In 2020 the Scrum Guide introduced the classification of three commitments -
The Product Goal
The Sprint Goal
The Definition of Done.
The Sprint Goal and the Definition of Done already existed in Scrum. With the addition of the Product Goal, the three commitments became core to Scrum, joining alongside the 3 Accountabilities, 3 Artefacts and 5 Events.
The Scrum Guide describes the purpose of the commitments as
"..to ensure it provides information that enhances transparency and focus against which progress can be measured."
"...These commitments exist to reinforce empiricism and the Scrum values for the Scrum Team and their stakeholders."
Transparency improves when people working on something understand what they are looking at and its intention/purpose. By having an explicit, understandable outcome (i.e. a goal or a Definition of Done), the whole Team works together to do everything they can to achieve the outcome. It is a unifying intrinsic motivation for the group.
How do the commitments reinforce Empiricism and the Scrum Values to the Scrum Team and their Stakeholders?
Scrum.org defines Empiricism as
"...Only the past is accepted as certain and in which decisions are based on observation, experience and experimentation."
So How do the Goals Help?
Having a Product Goal, Sprint Goal, and DoD serves as a target used to observe progress and evaluate how near we are to the desired state. Questions such as,
Have we altered our original plan to keep heading towards the goal?
What unexpected changes have we had to address?
What additional items must be done to meet the expected criteria, and are they all explicitly known?
..help to answer "How can we use this knowledge to decide what to do going forward?"
All help to support an empirical way of working. - Experience, Observe, Experiment. We're basing our decisions on observations and what we've done before, reinforcing Empiricism's principles.
What Support do the Scrum Values Provide?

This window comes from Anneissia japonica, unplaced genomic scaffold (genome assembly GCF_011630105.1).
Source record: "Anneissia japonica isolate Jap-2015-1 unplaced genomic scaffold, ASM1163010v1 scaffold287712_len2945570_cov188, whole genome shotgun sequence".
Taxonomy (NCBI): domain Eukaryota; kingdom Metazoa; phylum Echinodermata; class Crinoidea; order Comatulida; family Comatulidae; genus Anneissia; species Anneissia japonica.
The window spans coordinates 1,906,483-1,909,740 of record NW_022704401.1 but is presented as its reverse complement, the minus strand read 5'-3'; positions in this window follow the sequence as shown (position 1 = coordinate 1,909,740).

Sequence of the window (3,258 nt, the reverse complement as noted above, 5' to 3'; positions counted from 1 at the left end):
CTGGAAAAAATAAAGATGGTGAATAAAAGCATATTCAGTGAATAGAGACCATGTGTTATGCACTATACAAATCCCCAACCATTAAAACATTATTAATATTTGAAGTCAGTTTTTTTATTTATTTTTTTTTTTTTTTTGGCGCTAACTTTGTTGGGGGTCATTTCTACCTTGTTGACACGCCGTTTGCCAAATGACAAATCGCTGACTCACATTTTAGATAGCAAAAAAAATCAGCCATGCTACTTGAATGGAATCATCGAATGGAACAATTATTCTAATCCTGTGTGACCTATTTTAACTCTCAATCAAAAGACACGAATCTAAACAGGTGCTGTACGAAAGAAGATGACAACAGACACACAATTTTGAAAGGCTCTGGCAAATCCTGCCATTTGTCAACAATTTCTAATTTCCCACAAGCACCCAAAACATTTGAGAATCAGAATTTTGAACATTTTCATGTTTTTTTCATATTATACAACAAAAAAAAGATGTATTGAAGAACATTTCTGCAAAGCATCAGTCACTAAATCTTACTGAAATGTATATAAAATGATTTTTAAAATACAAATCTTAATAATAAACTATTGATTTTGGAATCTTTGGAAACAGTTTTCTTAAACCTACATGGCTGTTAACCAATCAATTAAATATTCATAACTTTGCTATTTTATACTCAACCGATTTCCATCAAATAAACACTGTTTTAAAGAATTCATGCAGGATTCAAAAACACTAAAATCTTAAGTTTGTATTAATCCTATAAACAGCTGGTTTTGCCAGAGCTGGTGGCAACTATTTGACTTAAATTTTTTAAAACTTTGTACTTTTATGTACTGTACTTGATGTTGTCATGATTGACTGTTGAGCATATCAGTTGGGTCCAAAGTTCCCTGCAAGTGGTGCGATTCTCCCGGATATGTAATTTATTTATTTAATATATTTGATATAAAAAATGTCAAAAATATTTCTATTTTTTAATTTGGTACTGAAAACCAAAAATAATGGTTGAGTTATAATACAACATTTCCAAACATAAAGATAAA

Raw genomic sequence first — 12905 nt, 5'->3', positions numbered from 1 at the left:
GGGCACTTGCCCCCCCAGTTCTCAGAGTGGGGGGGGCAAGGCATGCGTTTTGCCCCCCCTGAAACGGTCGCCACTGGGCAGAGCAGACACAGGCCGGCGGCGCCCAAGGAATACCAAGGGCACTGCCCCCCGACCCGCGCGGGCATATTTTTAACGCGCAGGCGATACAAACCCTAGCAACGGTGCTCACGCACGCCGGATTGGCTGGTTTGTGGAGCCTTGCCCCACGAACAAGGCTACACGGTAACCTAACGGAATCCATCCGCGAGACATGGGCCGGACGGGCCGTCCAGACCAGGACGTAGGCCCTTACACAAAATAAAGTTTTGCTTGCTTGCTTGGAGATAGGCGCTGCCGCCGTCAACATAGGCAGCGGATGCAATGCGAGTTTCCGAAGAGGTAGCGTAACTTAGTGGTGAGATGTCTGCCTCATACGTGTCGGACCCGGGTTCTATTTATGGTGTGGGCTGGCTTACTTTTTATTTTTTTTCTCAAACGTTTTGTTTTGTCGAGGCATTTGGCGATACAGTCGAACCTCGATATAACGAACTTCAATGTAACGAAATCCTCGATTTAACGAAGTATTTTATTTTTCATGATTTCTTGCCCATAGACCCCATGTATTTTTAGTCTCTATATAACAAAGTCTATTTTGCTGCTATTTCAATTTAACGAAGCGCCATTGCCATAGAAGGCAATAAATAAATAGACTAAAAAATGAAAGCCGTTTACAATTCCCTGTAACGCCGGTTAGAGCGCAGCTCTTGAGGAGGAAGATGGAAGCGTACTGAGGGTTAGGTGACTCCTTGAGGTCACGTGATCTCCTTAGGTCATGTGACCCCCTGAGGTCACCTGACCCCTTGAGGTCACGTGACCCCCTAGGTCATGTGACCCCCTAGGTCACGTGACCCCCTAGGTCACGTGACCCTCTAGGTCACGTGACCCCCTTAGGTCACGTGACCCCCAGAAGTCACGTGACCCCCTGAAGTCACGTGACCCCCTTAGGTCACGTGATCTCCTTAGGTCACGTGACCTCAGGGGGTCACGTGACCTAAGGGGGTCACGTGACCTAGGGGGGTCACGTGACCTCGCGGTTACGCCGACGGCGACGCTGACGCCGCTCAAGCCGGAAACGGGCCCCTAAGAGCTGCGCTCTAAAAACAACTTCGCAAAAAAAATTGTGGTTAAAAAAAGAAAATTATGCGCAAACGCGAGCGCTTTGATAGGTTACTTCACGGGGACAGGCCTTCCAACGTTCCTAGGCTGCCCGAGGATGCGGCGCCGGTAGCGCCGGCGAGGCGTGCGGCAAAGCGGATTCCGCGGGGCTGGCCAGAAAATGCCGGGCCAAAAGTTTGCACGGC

"When these values are embodied by the Scrum Team and the people they work with, the empirical Scrum pillars of Transparency, Inspection, and Adaptation come to life building trust."
Scrum Guide 2020
When the values are not present, trust can be undermined and damaged. A team will struggle to embrace transparency if any level of mistrust exists; mistrust surrounding the potential behaviour of the Team and stakeholders. Teams will consciously or subconsciously decide to hide the actual state of progress when they have experienced adverse reactions from stakeholders. The absence of the values makes it highly likely that a Team will not demonstrate courage and openness and sugarcoat or watermelon* the actual situation.
Scrum Values impact not only the behaviours of the Team but also Stakeholders. Stakeholders may need courage and respect when supporting the Product Owner in their decision making. Hence the accountability of the Scrum Master to be a coach and help the broader organisation understand the Scrum Framework.
Behaviours around the Scrum Values are reinforced by having an understandable goal with a known acceptable quality of the Product. It becomes the only natural stance to provide an accurate picture. It takes more effort to create a vague state of progress in an already complex world as the actual condition is transparent.
Do we have a Done product?
Have we achieved the outcome in the Sprint?"
become a yes / no option. "How far away from the future state are we?" is obvious. The people inspecting the state can find no place to hide away from difficult conversations.
The Commitments reinforce Empiricism within Scrum
Teams compare the current state of the increment with its desired future state and may choose to adapt the direction.
Progress made within the Sprint is inspected.
The quality of the increment is available, visible and understood by all.
All this is reinforced by having one of the most overlooked aspects of Scrum - The Three Commitments.
*The watermelon effect is when people report everything is ok, "Green", but the actual "Red" state starts to appear when you dig deeper.